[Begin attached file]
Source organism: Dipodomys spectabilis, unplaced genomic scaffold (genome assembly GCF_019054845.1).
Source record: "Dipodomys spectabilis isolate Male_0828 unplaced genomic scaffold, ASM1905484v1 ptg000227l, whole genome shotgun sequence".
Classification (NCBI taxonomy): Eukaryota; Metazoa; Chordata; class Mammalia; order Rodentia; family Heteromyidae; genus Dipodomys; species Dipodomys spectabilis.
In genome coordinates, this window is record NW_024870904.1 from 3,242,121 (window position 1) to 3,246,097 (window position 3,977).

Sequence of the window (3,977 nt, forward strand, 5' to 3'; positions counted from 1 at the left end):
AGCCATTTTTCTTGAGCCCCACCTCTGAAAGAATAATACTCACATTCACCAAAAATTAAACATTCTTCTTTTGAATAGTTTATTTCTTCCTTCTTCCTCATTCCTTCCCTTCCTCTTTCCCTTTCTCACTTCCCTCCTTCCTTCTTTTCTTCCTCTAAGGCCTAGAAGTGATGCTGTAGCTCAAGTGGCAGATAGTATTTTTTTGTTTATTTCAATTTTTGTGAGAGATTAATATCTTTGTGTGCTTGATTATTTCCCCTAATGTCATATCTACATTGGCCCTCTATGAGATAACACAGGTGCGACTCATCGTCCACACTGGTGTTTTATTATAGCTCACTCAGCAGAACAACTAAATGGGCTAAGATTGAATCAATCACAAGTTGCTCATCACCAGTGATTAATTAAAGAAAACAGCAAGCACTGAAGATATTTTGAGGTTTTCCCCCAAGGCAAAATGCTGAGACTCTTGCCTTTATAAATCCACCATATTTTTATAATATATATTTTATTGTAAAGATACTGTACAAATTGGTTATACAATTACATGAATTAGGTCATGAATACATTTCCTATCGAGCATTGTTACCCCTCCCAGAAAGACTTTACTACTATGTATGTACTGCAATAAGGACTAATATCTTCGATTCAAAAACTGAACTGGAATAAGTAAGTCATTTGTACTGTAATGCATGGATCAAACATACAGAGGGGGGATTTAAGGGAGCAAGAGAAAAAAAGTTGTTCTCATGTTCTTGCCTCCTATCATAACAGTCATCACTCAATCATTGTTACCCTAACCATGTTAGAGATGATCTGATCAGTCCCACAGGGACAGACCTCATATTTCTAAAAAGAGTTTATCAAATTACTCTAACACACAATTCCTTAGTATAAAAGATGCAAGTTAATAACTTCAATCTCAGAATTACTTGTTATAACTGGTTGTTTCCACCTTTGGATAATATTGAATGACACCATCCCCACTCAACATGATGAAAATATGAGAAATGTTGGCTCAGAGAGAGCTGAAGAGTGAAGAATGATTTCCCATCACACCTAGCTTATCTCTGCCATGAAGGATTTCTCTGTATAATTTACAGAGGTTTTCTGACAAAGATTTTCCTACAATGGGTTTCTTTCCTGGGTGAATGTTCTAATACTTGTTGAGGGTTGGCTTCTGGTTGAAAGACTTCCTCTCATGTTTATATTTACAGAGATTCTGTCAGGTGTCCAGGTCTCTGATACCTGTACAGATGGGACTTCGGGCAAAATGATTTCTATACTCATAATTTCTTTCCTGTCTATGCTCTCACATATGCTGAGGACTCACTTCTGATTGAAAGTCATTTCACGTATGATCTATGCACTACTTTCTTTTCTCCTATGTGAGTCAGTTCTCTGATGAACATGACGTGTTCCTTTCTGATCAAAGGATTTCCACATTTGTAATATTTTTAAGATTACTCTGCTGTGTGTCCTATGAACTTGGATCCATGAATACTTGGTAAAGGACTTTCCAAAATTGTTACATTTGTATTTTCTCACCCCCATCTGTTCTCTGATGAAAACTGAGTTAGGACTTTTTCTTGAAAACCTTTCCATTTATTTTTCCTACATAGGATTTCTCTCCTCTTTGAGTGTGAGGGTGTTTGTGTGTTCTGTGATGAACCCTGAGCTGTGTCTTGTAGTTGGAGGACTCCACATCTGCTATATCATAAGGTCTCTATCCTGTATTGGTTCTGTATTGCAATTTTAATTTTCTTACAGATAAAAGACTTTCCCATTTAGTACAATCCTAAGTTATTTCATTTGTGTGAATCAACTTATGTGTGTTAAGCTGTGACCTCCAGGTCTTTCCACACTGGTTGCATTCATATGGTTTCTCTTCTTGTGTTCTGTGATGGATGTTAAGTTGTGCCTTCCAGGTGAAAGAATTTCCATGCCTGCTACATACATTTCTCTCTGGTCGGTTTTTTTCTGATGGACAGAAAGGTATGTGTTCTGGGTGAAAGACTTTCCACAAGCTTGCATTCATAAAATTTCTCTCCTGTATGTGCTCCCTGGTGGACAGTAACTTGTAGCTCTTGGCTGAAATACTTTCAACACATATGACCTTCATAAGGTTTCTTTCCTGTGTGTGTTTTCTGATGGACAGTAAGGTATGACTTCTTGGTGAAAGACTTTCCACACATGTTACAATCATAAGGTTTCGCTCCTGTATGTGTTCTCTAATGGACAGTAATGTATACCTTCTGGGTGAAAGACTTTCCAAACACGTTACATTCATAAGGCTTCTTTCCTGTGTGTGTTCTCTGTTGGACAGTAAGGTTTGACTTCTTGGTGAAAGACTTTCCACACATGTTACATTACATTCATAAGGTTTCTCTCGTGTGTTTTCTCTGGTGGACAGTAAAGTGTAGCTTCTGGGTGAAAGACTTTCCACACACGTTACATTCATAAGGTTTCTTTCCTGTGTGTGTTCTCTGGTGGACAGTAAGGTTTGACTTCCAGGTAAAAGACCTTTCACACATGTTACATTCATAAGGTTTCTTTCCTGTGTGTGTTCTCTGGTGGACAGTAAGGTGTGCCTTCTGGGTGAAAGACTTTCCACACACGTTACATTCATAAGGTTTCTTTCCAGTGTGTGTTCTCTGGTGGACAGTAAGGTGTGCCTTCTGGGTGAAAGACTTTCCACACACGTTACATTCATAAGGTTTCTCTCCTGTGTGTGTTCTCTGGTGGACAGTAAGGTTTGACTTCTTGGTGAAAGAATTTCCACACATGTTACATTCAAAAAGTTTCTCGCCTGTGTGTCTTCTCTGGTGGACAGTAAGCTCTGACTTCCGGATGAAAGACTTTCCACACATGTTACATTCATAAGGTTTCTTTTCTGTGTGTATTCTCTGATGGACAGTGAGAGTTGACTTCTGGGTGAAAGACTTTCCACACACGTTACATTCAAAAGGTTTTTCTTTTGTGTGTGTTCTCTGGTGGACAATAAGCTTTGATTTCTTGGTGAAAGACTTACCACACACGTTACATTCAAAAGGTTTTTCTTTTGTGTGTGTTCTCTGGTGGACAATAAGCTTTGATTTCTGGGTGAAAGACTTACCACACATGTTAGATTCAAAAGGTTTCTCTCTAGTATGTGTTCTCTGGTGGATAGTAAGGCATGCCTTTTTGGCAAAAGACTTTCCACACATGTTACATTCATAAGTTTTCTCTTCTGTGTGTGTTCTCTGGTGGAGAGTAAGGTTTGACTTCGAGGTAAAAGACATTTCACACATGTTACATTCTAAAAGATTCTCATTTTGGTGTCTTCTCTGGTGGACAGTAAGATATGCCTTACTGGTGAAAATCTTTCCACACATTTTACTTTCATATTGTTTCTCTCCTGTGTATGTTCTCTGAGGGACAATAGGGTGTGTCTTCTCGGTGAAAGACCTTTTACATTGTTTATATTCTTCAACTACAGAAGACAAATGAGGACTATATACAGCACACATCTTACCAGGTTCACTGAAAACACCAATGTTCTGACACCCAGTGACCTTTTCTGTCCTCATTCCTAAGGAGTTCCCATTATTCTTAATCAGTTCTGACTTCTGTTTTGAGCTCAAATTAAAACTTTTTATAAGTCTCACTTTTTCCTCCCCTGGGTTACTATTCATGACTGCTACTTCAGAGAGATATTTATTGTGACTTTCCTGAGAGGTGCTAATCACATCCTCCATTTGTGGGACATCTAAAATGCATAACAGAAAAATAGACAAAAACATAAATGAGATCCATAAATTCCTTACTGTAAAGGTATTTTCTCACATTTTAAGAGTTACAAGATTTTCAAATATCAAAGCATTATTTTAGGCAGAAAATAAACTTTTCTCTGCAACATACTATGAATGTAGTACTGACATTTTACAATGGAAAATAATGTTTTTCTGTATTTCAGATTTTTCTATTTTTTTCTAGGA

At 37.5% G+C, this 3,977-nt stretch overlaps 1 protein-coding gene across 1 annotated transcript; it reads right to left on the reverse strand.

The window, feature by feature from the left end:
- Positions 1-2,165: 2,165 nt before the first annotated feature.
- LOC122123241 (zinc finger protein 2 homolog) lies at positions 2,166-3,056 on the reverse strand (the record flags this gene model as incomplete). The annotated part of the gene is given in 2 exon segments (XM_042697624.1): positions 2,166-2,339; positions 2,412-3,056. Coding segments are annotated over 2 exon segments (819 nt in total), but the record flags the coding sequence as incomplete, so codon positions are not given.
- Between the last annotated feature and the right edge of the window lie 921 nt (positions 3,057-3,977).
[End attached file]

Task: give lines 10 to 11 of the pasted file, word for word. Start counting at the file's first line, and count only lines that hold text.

- LOC122123241 (zinc finger protein 2 homolog) lies at positions 2,166-3,056 on the reverse strand (the record flags this gene model as incomplete). The annotated part of the gene is given in 2 exon segments (XM_042697624.1): positions 2,166-2,339; positions 2,412-3,056. Coding segments are annotated over 2 exon segments (819 nt in total), but the record flags the coding sequence as incomplete, so codon positions are not given.
- Between the last annotated feature and the right edge of the window lie 921 nt (positions 3,057-3,977).